- In 2008, the “Great Recession” gained its momentum and quickly grew into a global crisis that led to massive gross domestic product declines and job losses in countries around the world. Relative to prior economic downturns, young adults were greatly affected by the Great Recession. This likely placed a premium on the need for adaptation and strategic goal setting in order to successfully launch into adulthood in a competitive economic climate. This dissertation is comprised of two quantitative studies that examined change and stability in German young adults’ personal goals over the Great Recession years. Both studies utilized a sample of young adults aged 18-29 in 2008, drawn from the German Socio-Economic Panel (N = 3,292; 52.3% women). Young adults’ personal goal appraisals at the onset of the recession in 2008 were then compared to goal appraisals during the recovery phase in 2012.
Study 1 utilized a micro-analytic lens to emphasize interdependencies of personal goals across multiple life domains such as family, work, leisure, and self-fulfillment. In light of economic strain arising from the Great Recession, young adults were expected to adjust and adapt appraisals of personal goals across life domains from the beginning of the recession to its recovery. Using latent transition models, two profiles of personal goal adaptation were extracted, which primarily differed in the endorsement of family formation goals (low vs. high). Only a small share of individuals transitioned between the profiles over time. Females, older participants, and partnered and employed respondents were more likely to be classified into high family formation profile. Surprisingly, the results did not point toward a drastic rejection of family formation in favor of higher endorsements of self-fulfillment and work goals, or vice versa. The high degree of stability in profiles of goal appraisals indicated that: (1) holding on to family formation goals seemed to be important for emotional well-being; and (2) maintaining high aspirations on multiple goals was a protective factor in times of economic strain.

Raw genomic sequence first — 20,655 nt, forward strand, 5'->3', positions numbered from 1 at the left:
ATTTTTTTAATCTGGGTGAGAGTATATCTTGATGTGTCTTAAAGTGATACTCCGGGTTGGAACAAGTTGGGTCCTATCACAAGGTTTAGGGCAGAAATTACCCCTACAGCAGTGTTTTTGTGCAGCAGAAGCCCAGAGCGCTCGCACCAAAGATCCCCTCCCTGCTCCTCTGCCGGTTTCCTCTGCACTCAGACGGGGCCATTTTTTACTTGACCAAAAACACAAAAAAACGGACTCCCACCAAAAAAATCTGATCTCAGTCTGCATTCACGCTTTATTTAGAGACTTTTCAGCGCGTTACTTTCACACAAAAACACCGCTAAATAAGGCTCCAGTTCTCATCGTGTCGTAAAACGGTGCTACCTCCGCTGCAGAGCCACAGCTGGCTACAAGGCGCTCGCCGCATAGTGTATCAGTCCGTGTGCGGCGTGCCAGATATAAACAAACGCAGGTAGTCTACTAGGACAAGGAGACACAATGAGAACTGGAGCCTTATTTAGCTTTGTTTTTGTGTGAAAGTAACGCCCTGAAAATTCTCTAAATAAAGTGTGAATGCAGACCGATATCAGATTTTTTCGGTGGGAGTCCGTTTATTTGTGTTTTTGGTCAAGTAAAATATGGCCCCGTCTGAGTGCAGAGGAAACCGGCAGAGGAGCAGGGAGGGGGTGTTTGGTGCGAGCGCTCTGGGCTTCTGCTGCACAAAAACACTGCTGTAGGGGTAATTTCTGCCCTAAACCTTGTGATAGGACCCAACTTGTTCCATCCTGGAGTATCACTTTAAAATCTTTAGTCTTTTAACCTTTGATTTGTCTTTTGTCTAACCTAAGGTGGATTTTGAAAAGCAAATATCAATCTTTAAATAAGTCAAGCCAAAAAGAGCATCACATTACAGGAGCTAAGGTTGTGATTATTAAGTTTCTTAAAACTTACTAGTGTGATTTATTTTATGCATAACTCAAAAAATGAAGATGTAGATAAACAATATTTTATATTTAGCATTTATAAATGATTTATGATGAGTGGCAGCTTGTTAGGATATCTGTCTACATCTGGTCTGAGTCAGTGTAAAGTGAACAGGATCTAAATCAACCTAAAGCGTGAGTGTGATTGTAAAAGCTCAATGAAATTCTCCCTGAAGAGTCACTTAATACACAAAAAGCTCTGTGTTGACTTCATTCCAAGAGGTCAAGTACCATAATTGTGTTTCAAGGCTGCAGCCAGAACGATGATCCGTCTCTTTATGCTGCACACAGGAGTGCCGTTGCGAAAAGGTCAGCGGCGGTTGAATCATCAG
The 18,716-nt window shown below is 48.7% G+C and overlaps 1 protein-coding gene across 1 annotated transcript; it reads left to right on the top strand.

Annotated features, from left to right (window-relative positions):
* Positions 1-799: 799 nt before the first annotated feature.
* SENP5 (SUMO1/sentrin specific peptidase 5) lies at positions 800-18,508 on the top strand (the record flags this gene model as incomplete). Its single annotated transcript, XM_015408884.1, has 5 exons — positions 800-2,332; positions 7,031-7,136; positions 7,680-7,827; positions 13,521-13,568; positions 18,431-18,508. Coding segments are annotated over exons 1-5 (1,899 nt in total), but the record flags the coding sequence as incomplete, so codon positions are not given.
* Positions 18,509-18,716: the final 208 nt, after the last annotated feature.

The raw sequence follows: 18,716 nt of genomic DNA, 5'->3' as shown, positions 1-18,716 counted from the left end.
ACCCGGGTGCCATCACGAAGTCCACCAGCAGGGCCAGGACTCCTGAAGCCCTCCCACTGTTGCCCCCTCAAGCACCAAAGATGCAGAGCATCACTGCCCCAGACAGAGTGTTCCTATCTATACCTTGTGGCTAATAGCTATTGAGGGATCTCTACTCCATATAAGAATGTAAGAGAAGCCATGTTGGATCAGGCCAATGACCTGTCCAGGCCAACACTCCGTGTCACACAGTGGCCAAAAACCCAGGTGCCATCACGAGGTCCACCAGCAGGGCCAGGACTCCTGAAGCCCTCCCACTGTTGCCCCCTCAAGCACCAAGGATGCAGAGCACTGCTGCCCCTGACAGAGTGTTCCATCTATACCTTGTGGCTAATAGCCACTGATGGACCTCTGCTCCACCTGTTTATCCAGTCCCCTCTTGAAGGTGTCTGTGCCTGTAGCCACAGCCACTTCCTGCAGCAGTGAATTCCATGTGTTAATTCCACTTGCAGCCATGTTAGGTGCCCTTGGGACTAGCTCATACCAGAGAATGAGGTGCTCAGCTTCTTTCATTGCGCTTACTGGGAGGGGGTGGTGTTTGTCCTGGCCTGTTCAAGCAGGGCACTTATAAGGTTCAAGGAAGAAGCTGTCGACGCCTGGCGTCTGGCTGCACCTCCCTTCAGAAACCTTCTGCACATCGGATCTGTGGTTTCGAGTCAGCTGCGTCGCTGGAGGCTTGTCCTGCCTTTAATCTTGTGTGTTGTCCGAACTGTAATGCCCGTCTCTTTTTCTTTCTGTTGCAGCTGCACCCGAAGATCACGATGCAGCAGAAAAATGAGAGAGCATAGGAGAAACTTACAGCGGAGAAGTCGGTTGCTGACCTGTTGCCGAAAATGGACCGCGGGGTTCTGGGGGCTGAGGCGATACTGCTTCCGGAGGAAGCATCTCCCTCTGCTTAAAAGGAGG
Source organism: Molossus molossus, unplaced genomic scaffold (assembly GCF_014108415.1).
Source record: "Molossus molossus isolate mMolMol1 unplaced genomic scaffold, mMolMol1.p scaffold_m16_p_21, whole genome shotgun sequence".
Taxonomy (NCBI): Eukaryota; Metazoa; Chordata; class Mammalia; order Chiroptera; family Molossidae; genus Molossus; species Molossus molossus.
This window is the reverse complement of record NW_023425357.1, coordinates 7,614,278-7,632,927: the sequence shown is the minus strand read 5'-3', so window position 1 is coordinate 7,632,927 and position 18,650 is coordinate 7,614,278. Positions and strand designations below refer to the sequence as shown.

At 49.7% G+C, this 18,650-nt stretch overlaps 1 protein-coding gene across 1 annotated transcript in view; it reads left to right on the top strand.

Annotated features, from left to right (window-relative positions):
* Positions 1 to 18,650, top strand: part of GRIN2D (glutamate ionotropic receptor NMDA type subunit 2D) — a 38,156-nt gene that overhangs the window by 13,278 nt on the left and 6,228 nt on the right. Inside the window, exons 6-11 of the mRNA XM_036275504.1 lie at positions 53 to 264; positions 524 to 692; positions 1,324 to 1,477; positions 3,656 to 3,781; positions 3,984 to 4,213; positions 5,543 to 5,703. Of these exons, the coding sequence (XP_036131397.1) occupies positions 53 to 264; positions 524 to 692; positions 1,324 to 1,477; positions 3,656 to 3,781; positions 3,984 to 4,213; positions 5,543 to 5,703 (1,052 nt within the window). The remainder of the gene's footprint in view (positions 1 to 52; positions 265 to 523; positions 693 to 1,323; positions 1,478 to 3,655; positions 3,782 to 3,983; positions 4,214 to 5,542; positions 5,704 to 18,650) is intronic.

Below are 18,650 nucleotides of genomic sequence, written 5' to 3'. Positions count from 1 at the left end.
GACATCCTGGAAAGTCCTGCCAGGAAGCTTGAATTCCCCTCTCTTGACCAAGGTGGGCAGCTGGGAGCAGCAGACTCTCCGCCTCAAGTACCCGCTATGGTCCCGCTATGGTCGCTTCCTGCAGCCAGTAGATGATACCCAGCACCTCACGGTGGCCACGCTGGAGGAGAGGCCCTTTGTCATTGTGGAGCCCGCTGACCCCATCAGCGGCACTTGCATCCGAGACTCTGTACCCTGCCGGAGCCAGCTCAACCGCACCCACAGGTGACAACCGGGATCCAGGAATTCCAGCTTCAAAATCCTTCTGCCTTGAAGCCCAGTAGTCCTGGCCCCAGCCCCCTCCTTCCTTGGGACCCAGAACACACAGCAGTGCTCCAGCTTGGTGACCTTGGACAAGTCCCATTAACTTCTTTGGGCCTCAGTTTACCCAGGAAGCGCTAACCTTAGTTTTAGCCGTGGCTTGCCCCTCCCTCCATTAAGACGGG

To complement the micro-analytic perspective of Study 1, the second study utilized a macro-analytic lens. It examined whether the availability of community resources—so-called local opportunity structures—buffered young adults from, or exposed them to, the effects of the recession in ways that altered their personal goals. Because men were more heavily affected by the recession than young women, as were certain geographical areas, this study focused on the effects of gender, community type (i.e., rural, urbanized, and urban), and regional indicators across federal states on change in appraisals of personal goals across life domains. Multilevel models revealed a decrease in work goals and an increase in family formation and pro-social goals. Regional indicators did not directly relate to goal appraisals, except the importance of having children, but rather amplified gender and community type differences in the rate of change in appraisals. Results suggested that (1) local opportunity structures served as intermediate institutional filters through which macro-level effects of the recession were transmitted to individuals; and, (2) reproductive goals seem particularly prone to contextual influences.
Taken together, the two studies focused on recession-related changes in young adults’ personal goal appraisals and were informed by distinct but complementary analytical and theoretical traditions. Study 1 took a more holistic, group-centered approach, which leaned more heavily on theories affiliated with life span psychology. Study 2, in contrast, applied a variable-centered methodology, which drew heavily on life course sociology. Findings across both studies suggested that (1) family formation goals were highly salient despite potential influences of the recession and could be a protective factor; (2) goal appraisals may have been resistant to macro-level economic pressures because they largely followed age-normative patterns; and (3) intermediate institutional filters, such as local opportunity structures, play an important role in explaining the link between macro-level recession effects and micro-level goal adaptation.